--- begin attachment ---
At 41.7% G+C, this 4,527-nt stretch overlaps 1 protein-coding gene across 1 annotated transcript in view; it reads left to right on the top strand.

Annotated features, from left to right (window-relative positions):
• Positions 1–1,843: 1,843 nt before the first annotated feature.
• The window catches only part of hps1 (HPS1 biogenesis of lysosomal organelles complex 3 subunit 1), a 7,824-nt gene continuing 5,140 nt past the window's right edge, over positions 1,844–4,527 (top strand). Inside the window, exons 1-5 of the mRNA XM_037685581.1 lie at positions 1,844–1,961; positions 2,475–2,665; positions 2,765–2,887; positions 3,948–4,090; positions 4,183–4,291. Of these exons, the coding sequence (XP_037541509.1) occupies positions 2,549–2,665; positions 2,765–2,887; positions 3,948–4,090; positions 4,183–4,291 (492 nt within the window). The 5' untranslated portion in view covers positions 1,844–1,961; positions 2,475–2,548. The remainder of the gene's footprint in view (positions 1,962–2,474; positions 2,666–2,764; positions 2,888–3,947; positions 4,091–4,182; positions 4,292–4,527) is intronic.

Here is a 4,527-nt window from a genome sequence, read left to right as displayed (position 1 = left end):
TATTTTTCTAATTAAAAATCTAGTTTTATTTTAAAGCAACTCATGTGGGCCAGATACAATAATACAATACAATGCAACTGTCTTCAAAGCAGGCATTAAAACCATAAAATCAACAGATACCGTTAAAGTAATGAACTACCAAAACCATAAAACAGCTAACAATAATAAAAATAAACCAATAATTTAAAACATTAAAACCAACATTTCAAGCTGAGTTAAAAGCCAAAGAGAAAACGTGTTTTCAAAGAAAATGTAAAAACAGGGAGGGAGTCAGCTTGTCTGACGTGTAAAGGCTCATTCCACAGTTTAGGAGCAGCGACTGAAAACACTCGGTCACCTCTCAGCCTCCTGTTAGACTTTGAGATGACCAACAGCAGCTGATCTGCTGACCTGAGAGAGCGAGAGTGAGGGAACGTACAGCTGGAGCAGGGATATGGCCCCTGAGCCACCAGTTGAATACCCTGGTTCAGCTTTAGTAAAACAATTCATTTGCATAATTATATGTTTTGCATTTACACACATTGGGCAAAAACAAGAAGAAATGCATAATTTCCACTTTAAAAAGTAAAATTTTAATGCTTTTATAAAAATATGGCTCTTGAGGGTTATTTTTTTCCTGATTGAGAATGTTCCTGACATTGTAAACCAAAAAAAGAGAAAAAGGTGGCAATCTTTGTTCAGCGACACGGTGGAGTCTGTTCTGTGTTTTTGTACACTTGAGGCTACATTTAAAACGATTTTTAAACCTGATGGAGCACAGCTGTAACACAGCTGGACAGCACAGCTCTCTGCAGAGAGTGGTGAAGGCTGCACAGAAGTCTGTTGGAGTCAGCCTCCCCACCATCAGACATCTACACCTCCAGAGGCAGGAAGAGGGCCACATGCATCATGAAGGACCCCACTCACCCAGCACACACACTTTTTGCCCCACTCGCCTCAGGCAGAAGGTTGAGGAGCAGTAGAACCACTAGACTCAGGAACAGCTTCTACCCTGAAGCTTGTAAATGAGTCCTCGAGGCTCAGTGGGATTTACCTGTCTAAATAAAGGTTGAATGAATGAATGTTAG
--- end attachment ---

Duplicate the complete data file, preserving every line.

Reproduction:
At 41.7% G+C, this 4,527-nt stretch overlaps 1 protein-coding gene across 1 annotated transcript in view; it reads left to right on the top strand.

Annotated features, from left to right (window-relative positions):
• Positions 1–1,843: 1,843 nt before the first annotated feature.
• The window catches only part of hps1 (HPS1 biogenesis of lysosomal organelles complex 3 subunit 1), a 7,824-nt gene continuing 5,140 nt past the window's right edge, over positions 1,844–4,527 (top strand). Inside the window, exons 1-5 of the mRNA XM_037685581.1 lie at positions 1,844–1,961; positions 2,475–2,665; positions 2,765–2,887; positions 3,948–4,090; positions 4,183–4,291. Of these exons, the coding sequence (XP_037541509.1) occupies positions 2,549–2,665; positions 2,765–2,887; positions 3,948–4,090; positions 4,183–4,291 (492 nt within the window). The 5' untranslated portion in view covers positions 1,844–1,961; positions 2,475–2,548. The remainder of the gene's footprint in view (positions 1,962–2,474; positions 2,666–2,764; positions 2,888–3,947; positions 4,091–4,182; positions 4,292–4,527) is intronic.

Here is a 4,527-nt window from a genome sequence, read left to right as displayed (position 1 = left end):
TATTTTTCTAATTAAAAATCTAGTTTTATTTTAAAGCAACTCATGTGGGCCAGATACAATAATACAATACAATGCAACTGTCTTCAAAGCAGGCATTAAAACCATAAAATCAACAGATACCGTTAAAGTAATGAACTACCAAAACCATAAAACAGCTAACAATAATAAAAATAAACCAATAATTTAAAACATTAAAACCAACATTTCAAGCTGAGTTAAAAGCCAAAGAGAAAACGTGTTTTCAAAGAAAATGTAAAAACAGGGAGGGAGTCAGCTTGTCTGACGTGTAAAGGCTCATTCCACAGTTTAGGAGCAGCGACTGAAAACACTCGGTCACCTCTCAGCCTCCTGTTAGACTTTGAGATGACCAACAGCAGCTGATCTGCTGACCTGAGAGAGCGAGAGTGAGGGAACGTACAGCTGGAGCAGGGATATGGCCCCTGAGCCACCAGTTGAATACCCTGGTTCAGCTTTAGTAAAACAATTCATTTGCATAATTATATGTTTTGCATTTACACACATTGGGCAAAAACAAGAAGAAATGCATAATTTCCACTTTAAAAAGTAAAATTTTAATGCTTTTATAAAAATATGGCTCTTGAGGGTTATTTTTTTCCTGATTGAGAATGTTCCTGACATTGTAAACCAAAAAAAGAGAAAAAGGTGGCAATCTTTGTTCAGCGACACGGTGGAGTCTGTTCTGTGTTTTTGTACACTTGAGGCTACATTTAAAACGATTTTTAAACCTGATGGAGCACAGCTGTAACACAGCTGGACAGCACAGCTCTCTGCAGAGAGTGGTGAAGGCTGCACAGAAGTCTGTTGGAGTCAGCCTCCCCACCATCAGACATCTACACCTCCAGAGGCAGGAAGAGGGCCACATGCATCATGAAGGACCCCACTCACCCAGCACACACACTTTTTGCCCCACTCGCCTCAGGCAGAAGGTTGAGGAGCAGTAGAACCACTAGACTCAGGAACAGCTTCTACCCTGAAGCTTGTAAATGAGTCCTCGAGGCTCAGTGGGATTTACCTGTCTAAATAAAGGTTGAATGAATGAATGTTAG